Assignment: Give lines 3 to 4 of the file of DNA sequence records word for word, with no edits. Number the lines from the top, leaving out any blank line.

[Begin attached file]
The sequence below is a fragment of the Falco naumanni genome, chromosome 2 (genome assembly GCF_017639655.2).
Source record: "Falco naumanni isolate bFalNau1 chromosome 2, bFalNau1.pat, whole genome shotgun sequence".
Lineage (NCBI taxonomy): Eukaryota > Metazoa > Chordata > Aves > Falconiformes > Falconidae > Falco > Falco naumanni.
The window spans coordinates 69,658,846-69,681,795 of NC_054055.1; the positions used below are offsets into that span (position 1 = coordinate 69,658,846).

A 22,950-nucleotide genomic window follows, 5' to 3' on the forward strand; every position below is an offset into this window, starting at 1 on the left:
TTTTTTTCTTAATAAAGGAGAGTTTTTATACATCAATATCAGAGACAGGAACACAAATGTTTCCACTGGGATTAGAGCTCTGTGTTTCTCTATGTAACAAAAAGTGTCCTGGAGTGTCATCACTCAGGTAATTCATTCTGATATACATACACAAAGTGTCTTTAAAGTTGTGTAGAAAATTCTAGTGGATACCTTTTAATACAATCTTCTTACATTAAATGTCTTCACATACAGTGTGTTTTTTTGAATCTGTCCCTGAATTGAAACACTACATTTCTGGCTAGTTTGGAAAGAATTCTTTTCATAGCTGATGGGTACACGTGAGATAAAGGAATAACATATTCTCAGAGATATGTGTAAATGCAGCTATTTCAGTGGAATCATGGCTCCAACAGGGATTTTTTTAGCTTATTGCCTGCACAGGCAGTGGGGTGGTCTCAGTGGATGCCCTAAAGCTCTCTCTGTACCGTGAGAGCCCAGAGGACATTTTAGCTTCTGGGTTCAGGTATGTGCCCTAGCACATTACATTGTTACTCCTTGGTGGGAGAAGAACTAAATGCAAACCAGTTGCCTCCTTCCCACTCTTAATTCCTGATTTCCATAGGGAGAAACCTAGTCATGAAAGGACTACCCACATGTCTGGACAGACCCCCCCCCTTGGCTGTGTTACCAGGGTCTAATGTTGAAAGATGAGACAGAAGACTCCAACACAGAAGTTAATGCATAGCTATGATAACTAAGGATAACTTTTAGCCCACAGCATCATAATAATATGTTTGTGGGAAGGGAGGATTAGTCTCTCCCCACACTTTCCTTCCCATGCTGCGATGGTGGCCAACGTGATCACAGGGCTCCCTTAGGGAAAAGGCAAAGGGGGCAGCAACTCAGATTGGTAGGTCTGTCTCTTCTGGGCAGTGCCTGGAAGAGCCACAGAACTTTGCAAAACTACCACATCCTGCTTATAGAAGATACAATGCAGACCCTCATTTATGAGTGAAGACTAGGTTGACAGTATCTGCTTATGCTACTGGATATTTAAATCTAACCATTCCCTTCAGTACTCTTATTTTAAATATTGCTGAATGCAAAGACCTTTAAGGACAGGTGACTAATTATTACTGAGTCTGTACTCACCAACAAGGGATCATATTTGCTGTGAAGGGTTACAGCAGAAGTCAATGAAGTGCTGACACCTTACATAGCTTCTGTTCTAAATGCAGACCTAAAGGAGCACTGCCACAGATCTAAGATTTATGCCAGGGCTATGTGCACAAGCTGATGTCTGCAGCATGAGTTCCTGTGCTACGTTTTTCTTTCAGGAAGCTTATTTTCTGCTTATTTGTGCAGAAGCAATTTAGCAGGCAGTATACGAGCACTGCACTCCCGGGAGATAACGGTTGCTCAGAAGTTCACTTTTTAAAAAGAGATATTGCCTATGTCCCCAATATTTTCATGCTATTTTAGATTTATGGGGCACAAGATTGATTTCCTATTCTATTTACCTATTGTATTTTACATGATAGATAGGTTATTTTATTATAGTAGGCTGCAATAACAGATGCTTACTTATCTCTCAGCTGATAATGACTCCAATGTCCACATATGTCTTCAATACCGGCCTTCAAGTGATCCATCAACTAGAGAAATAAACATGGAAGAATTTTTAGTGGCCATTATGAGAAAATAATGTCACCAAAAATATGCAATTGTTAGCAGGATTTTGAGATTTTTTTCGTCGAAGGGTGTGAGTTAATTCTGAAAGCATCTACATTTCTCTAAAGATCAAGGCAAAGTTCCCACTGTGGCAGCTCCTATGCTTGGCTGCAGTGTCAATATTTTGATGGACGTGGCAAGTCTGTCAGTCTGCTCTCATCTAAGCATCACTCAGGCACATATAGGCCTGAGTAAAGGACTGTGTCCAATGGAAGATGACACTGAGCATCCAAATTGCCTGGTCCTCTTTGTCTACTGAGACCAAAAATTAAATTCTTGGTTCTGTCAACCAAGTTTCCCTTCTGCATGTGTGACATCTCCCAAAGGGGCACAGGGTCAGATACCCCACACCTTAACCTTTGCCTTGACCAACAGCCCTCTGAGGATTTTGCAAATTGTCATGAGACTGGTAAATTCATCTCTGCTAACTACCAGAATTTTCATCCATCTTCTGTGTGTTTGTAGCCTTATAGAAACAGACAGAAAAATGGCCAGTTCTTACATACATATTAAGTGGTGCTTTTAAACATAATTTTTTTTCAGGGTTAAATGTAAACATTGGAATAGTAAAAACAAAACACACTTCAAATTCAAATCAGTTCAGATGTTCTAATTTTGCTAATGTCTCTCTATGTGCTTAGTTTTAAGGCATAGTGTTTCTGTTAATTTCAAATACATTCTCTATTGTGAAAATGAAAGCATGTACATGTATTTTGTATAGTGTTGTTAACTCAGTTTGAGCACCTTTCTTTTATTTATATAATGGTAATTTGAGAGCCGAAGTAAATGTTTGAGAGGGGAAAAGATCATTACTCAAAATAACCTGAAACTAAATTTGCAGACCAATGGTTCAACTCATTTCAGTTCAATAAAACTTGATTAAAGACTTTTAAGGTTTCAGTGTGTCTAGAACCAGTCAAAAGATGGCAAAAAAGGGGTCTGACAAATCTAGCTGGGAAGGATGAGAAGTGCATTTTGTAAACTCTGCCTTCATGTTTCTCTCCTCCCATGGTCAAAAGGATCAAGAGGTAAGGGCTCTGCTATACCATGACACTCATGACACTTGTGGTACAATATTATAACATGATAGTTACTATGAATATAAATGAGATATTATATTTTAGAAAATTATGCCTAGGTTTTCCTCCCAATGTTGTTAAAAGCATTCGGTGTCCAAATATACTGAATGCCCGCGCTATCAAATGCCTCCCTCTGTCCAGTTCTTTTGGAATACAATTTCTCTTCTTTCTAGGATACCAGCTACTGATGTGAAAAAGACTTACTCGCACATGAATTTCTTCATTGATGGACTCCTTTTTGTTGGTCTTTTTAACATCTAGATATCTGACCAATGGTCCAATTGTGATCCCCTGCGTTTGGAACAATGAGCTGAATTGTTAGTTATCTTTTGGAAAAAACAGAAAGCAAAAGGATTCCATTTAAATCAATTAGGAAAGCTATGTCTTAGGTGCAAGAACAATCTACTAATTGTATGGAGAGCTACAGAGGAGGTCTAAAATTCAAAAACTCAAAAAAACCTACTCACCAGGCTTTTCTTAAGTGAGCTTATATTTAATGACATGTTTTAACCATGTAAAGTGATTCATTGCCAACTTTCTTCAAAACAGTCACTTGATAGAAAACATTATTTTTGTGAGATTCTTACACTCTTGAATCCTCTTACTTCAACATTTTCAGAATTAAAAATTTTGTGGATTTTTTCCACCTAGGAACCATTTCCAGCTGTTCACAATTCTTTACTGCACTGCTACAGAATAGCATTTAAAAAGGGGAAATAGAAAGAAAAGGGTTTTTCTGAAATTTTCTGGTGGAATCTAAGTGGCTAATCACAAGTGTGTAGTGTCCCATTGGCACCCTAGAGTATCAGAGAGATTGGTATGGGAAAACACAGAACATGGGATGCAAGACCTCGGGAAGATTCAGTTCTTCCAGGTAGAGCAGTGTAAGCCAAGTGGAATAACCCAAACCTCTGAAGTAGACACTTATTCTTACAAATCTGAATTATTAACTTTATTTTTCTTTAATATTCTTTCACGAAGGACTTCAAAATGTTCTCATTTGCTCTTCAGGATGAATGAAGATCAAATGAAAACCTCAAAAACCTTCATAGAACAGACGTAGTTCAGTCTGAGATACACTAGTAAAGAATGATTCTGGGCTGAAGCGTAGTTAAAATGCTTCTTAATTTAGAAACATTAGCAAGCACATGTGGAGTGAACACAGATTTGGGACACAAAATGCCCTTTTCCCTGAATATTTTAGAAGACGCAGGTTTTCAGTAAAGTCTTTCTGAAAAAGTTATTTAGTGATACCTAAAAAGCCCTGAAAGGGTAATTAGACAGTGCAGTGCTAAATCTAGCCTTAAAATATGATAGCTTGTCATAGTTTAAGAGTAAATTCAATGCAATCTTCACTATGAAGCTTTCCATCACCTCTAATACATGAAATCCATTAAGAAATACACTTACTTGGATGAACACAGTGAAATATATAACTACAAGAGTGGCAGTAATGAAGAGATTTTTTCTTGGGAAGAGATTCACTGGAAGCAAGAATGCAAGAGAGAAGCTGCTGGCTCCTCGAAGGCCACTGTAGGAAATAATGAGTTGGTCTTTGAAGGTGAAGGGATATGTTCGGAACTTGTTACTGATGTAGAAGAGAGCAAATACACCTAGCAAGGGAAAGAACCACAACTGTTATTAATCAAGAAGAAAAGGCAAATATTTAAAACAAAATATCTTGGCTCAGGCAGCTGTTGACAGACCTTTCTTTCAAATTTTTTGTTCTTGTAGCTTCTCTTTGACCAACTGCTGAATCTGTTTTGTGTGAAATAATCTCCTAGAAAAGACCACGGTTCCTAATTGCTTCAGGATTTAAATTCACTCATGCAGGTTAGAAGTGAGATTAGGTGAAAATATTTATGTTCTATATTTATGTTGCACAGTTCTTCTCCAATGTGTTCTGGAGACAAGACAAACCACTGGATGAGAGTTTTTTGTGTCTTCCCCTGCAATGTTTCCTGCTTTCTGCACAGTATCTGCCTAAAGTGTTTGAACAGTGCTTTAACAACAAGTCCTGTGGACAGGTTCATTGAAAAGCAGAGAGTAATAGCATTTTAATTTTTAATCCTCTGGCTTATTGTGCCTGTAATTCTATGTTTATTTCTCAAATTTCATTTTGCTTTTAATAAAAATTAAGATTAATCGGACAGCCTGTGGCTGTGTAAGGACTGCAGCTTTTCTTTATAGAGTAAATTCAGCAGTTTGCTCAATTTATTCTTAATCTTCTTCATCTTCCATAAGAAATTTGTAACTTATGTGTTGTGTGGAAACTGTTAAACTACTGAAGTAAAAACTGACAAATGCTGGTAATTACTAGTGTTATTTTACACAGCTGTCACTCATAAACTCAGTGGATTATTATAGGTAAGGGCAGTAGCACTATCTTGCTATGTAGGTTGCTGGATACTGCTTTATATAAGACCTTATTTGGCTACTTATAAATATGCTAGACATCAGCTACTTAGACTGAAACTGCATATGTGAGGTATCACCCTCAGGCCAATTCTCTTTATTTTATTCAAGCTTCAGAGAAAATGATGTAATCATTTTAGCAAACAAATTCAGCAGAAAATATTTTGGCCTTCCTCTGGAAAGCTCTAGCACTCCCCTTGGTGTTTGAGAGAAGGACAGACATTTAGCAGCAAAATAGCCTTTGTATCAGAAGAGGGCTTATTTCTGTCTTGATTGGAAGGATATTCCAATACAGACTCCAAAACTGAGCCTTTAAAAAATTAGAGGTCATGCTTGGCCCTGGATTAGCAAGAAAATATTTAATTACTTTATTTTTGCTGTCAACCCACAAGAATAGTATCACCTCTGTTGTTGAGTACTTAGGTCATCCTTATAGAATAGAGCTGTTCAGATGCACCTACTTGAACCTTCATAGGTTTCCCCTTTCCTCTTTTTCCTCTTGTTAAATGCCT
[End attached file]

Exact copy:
Lineage (NCBI taxonomy): Eukaryota > Metazoa > Chordata > Aves > Falconiformes > Falconidae > Falco > Falco naumanni.
The window spans coordinates 69,658,846-69,681,795 of NC_054055.1; the positions used below are offsets into that span (position 1 = coordinate 69,658,846).